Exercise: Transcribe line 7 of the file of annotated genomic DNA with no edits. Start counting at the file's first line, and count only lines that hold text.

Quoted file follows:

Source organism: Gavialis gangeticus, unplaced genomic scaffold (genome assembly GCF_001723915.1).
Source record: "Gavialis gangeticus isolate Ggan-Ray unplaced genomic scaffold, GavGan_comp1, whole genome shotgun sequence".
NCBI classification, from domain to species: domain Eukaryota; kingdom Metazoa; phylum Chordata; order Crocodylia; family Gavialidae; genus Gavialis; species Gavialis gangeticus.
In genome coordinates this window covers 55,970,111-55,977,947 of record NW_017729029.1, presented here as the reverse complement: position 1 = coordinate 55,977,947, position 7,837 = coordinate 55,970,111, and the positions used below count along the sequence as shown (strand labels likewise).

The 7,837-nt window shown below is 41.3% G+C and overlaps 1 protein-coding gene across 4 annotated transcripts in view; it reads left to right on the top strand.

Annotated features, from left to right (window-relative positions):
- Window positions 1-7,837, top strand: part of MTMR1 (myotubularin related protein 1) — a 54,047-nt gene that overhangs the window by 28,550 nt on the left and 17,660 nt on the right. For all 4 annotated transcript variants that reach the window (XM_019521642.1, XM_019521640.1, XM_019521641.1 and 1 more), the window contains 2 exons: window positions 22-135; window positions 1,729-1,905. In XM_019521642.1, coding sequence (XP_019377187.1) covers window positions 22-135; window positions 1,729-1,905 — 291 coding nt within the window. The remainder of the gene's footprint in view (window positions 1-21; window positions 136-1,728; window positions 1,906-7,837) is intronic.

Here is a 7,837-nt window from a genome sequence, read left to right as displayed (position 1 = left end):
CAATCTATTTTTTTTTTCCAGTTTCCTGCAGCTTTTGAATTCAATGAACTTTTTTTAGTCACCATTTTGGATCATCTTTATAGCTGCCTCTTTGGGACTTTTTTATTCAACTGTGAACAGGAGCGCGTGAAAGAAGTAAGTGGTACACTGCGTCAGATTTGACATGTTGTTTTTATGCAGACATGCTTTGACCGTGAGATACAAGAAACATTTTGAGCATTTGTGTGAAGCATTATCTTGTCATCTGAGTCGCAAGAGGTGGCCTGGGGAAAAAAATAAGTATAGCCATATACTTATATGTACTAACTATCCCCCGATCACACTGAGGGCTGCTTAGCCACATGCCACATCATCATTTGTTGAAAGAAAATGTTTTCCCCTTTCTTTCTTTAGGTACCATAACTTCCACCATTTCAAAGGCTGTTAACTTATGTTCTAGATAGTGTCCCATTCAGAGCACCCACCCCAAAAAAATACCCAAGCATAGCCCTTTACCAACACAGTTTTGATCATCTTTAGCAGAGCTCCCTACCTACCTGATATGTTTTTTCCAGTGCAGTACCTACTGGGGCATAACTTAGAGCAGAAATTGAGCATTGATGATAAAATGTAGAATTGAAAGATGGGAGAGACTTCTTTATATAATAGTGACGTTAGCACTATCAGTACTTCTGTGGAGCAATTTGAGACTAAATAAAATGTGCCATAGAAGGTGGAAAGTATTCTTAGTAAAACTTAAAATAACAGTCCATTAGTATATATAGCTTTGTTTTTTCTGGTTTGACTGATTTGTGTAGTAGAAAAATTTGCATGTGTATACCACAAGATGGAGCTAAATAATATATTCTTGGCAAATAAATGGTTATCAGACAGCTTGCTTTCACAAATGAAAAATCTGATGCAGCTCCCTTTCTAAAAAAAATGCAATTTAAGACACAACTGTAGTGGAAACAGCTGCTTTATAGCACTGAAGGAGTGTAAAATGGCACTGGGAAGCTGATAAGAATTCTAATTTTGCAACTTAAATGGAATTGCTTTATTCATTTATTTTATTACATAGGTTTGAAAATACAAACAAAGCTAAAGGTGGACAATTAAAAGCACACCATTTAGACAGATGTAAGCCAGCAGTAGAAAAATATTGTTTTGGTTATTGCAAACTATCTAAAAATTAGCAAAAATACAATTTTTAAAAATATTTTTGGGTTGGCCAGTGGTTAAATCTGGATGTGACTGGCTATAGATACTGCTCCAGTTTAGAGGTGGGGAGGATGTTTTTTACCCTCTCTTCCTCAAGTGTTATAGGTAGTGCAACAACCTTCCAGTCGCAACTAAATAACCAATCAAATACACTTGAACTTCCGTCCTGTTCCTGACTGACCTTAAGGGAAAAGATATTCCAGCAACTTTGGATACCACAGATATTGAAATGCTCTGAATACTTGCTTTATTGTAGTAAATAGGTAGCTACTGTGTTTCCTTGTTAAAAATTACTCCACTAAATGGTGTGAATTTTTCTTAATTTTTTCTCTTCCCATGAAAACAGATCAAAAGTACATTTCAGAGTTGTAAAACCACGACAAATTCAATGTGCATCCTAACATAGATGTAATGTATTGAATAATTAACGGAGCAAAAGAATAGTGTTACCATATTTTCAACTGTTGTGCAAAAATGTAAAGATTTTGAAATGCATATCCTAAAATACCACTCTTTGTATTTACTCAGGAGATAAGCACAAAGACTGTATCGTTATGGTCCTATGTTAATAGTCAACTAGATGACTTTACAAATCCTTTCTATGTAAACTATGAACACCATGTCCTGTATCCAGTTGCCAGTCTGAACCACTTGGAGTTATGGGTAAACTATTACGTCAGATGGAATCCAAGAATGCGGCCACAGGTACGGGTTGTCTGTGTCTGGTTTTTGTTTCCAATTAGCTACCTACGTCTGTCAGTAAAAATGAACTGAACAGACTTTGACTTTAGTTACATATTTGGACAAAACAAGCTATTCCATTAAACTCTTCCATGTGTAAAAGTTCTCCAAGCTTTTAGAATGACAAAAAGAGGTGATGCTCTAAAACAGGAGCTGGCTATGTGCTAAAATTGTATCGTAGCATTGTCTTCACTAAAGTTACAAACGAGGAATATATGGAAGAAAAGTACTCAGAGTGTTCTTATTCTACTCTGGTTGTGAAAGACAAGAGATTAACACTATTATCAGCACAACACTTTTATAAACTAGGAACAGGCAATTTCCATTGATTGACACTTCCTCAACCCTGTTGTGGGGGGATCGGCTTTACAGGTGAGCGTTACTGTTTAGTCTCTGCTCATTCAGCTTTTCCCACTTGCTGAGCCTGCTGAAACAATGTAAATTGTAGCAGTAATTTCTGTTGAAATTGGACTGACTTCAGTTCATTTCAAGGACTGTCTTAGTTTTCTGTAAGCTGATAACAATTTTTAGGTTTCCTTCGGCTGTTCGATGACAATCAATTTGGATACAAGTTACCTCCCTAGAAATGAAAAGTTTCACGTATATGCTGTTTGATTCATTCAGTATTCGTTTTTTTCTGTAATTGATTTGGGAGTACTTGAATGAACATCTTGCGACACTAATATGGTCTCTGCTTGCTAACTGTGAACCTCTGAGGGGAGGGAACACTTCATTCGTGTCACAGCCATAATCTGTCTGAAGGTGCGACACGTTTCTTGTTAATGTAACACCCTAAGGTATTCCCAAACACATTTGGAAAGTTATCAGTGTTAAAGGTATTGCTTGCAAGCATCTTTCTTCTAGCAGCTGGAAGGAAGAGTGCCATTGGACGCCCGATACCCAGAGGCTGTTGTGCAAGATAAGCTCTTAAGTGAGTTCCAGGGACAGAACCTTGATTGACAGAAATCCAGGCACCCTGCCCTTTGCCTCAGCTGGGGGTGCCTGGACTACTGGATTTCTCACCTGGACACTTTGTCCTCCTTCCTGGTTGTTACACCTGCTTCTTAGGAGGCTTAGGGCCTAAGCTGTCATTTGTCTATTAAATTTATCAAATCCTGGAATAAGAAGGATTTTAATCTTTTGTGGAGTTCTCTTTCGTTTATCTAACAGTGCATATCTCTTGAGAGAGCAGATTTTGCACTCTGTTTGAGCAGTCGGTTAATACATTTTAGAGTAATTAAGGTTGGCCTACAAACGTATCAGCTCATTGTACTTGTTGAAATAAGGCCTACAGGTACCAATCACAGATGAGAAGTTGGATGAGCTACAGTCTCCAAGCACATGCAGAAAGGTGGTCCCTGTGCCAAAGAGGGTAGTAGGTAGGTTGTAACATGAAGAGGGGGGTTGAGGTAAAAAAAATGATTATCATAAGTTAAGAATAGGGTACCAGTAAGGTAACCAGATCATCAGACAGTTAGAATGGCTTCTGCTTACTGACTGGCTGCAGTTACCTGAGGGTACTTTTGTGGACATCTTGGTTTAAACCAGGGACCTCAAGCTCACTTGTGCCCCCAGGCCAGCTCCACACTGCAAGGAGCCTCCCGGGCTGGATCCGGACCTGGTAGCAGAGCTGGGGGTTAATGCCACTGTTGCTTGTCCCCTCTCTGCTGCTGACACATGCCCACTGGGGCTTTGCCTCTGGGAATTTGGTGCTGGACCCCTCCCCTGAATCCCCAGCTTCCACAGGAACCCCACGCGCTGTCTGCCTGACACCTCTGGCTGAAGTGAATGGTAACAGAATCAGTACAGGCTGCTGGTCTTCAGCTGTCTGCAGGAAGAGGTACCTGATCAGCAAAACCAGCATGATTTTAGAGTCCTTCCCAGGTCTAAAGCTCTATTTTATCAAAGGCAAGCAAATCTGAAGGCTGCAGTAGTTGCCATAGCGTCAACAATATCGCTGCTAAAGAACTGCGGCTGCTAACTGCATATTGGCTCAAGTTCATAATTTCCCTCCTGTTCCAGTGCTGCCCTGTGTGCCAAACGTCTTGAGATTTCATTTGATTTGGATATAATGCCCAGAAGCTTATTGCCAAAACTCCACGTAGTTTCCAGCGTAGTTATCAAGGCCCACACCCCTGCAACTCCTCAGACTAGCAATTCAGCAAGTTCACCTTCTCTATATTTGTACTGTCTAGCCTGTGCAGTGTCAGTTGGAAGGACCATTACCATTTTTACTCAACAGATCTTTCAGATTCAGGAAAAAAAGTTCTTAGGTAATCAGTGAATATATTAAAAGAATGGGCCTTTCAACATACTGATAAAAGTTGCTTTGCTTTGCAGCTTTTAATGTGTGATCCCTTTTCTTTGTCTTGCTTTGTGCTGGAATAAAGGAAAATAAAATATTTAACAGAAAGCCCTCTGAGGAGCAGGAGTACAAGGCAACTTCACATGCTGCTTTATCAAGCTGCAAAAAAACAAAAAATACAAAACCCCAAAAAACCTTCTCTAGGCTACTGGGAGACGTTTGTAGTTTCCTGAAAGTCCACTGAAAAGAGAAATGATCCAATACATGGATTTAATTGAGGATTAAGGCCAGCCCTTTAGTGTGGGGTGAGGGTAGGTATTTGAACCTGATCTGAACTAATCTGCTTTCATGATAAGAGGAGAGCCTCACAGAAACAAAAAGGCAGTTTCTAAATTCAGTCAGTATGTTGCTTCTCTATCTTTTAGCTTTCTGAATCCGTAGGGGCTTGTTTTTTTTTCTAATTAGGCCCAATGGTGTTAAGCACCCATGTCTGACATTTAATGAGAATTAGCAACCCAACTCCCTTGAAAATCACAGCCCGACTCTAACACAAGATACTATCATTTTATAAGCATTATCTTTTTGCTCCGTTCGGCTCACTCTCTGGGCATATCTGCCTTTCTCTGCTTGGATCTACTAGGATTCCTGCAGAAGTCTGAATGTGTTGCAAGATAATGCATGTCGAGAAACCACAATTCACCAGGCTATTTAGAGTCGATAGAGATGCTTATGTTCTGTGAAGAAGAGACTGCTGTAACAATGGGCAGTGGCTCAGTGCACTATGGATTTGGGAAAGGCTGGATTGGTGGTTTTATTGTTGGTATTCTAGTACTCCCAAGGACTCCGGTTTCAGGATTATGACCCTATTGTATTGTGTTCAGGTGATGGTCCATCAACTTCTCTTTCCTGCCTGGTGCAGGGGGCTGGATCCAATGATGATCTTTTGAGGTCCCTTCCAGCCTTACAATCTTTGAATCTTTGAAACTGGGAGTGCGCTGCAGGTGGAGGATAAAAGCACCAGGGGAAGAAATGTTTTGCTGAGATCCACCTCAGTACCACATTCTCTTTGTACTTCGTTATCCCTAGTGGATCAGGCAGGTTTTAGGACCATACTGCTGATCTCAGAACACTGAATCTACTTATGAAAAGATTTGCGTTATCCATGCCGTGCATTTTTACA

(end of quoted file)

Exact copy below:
- Window positions 1-7,837, top strand: part of MTMR1 (myotubularin related protein 1) — a 54,047-nt gene that overhangs the window by 28,550 nt on the left and 17,660 nt on the right. For all 4 annotated transcript variants that reach the window (XM_019521642.1, XM_019521640.1, XM_019521641.1 and 1 more), the window contains 2 exons: window positions 22-135; window positions 1,729-1,905. In XM_019521642.1, coding sequence (XP_019377187.1) covers window positions 22-135; window positions 1,729-1,905 — 291 coding nt within the window. The remainder of the gene's footprint in view (window positions 1-21; window positions 136-1,728; window positions 1,906-7,837) is intronic.